York Council to buy 150 acres of agricultural land for new forest.

Refuses to reveal location but cost will be £1.65 million!

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In one of the most bizarre proposals to come before the York Council, officials are recommending buying agricultural land “within the York boundary” which will subsequently be planted with trees. It says only that it is located in the Green Belt.

The forest scheme is intended to offset a proportion of the CO2 emissions generated within the City.

The Council says it can’t reveal the location of the new forest “for commercial reasons”.

While many residents will support the objective of the initiative, the lack of background information on the scheme is extraordinary.

There is no indication of the grade of the agricultural land in question. At a time when greater food self sufficiency is a high priority for the country, relative priorities must surely be fully evaluated before productive land is lost?

The report also says that the new forest – which might be designated as a “stray” – will provide new accessible paths and trails for York residents.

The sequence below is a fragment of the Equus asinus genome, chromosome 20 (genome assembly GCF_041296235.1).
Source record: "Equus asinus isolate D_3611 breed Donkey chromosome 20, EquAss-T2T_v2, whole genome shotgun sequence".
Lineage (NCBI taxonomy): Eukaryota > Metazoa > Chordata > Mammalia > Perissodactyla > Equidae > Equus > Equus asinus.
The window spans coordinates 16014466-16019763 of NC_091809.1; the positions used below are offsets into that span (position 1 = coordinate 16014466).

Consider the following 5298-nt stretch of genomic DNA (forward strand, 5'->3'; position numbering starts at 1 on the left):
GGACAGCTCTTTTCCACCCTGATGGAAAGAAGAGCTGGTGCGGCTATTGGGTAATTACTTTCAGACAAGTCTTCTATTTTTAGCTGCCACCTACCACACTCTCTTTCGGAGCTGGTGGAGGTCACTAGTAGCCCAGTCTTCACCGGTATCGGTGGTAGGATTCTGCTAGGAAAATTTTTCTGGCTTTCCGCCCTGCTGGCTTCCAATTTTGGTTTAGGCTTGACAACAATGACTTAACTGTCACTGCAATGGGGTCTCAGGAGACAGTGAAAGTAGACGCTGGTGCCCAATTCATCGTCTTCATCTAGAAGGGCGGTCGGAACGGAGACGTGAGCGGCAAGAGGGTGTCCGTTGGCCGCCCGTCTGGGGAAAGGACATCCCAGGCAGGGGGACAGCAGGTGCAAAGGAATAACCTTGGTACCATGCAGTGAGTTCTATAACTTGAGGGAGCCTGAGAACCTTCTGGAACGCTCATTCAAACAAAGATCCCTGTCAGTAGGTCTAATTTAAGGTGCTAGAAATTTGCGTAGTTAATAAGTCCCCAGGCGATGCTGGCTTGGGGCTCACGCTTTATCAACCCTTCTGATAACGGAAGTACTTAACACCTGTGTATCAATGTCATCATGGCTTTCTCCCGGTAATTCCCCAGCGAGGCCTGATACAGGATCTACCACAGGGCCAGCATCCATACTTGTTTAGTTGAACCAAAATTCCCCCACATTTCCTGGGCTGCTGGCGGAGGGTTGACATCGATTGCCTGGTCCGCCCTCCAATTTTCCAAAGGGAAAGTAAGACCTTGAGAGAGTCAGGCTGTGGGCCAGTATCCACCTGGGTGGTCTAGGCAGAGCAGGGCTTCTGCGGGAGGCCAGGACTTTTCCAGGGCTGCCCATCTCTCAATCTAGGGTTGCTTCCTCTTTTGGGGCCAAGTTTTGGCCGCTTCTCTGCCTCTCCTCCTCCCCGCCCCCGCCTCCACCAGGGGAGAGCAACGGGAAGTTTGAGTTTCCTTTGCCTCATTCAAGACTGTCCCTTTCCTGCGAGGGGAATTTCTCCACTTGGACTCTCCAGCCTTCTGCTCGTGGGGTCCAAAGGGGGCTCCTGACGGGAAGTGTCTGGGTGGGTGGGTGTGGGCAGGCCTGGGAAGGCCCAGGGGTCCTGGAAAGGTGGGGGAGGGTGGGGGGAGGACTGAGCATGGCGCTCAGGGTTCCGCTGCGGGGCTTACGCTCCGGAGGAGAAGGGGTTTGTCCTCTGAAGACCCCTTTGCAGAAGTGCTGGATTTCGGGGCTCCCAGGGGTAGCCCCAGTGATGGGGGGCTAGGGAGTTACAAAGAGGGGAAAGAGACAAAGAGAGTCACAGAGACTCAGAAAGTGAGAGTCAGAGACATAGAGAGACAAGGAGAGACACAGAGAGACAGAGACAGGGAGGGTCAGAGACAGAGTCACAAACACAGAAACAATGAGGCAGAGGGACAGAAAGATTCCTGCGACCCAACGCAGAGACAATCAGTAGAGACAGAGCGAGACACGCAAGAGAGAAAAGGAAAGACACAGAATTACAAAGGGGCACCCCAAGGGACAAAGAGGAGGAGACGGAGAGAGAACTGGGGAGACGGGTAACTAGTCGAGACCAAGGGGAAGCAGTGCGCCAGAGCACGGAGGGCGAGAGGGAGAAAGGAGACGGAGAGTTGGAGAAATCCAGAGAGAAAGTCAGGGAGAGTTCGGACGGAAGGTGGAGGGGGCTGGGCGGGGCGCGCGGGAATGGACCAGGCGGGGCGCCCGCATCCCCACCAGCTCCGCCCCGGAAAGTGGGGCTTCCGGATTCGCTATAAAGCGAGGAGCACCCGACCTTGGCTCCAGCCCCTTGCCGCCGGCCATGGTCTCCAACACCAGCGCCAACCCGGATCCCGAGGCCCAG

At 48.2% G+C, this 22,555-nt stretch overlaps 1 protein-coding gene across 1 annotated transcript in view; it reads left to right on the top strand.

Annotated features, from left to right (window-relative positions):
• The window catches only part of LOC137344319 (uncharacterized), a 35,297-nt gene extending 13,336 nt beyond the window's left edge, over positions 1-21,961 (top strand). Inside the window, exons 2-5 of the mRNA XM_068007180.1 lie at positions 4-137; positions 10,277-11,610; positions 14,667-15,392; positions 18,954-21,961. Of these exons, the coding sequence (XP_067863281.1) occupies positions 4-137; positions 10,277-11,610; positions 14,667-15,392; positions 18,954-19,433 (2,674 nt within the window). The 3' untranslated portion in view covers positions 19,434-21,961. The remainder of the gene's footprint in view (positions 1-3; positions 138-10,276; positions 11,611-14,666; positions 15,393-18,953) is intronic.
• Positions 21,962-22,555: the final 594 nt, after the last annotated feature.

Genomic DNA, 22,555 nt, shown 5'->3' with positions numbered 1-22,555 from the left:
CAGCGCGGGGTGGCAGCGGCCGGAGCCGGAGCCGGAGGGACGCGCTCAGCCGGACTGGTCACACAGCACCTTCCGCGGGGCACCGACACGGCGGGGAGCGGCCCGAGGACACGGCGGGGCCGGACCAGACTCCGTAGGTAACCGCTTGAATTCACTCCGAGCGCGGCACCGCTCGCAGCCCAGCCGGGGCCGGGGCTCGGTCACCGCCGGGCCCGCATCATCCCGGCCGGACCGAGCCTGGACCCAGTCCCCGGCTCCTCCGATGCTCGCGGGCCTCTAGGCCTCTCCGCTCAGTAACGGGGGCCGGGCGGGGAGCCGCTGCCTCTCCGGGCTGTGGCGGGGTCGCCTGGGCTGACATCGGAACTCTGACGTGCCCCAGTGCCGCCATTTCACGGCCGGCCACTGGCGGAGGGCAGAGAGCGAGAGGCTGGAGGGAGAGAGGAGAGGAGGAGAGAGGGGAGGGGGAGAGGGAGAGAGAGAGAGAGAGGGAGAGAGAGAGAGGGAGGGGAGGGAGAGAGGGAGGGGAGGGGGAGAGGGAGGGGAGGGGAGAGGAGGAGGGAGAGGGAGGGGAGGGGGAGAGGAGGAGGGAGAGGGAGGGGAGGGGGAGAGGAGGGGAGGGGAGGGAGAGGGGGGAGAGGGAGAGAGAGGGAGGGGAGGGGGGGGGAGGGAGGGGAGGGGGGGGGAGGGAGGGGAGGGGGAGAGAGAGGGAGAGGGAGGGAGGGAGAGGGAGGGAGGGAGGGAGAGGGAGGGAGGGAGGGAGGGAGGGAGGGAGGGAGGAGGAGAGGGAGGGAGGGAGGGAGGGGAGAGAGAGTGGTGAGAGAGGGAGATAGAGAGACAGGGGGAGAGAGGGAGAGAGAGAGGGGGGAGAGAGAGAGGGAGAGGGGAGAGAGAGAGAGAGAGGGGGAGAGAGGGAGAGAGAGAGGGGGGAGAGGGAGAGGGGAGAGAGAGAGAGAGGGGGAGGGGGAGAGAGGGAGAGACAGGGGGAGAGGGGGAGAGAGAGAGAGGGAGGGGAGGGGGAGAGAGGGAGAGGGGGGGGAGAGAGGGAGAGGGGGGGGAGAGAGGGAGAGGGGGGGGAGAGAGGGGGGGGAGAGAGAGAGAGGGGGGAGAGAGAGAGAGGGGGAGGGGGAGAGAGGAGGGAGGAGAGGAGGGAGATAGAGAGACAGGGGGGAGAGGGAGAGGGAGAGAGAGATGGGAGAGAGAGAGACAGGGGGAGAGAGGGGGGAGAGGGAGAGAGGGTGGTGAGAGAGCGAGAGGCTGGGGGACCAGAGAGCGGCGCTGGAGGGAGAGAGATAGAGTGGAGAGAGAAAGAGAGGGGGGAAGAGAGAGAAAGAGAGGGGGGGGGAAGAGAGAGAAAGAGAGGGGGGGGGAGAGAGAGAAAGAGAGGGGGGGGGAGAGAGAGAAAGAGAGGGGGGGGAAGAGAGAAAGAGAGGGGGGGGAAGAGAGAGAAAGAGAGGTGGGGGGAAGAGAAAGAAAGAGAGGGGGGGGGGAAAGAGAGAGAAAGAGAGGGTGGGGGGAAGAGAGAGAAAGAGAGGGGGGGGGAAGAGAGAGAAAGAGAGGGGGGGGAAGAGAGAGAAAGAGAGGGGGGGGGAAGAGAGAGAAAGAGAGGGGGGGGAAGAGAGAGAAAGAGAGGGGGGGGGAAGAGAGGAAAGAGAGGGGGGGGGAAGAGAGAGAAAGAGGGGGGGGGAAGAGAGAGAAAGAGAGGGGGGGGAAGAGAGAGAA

Officials point to the health benefits of greater exercise.

They are right, of course, as we have seen during lock-down. But the Council’s position lacks credibility as it has failed to maintain existing paths and trails, some of which are now inaccessible because of neglect.

The absence of any maintenance and management strategy for any new wood is one of the major omissions from the report.

The Council also quotes (rightly) the need to encourage pollinators (bees and other insects) but again fails to evaluate the effect that planting more woodland would have against providing – for example – wildflower meadows on the land.

In total the Council expects to spend £3 million on establishing new woodland and strays around the City.

It will need to do a lot more work, if taxpayers are to be convinced that this is an effective, and thoroughly thought through, reaction to the global conservation challenge.

NB. In the Westfield area, local Councillors promised 12 months ago to promote the adoption of “stray” status for Acomb Moor. There has been no recent update on the progress that they have made.

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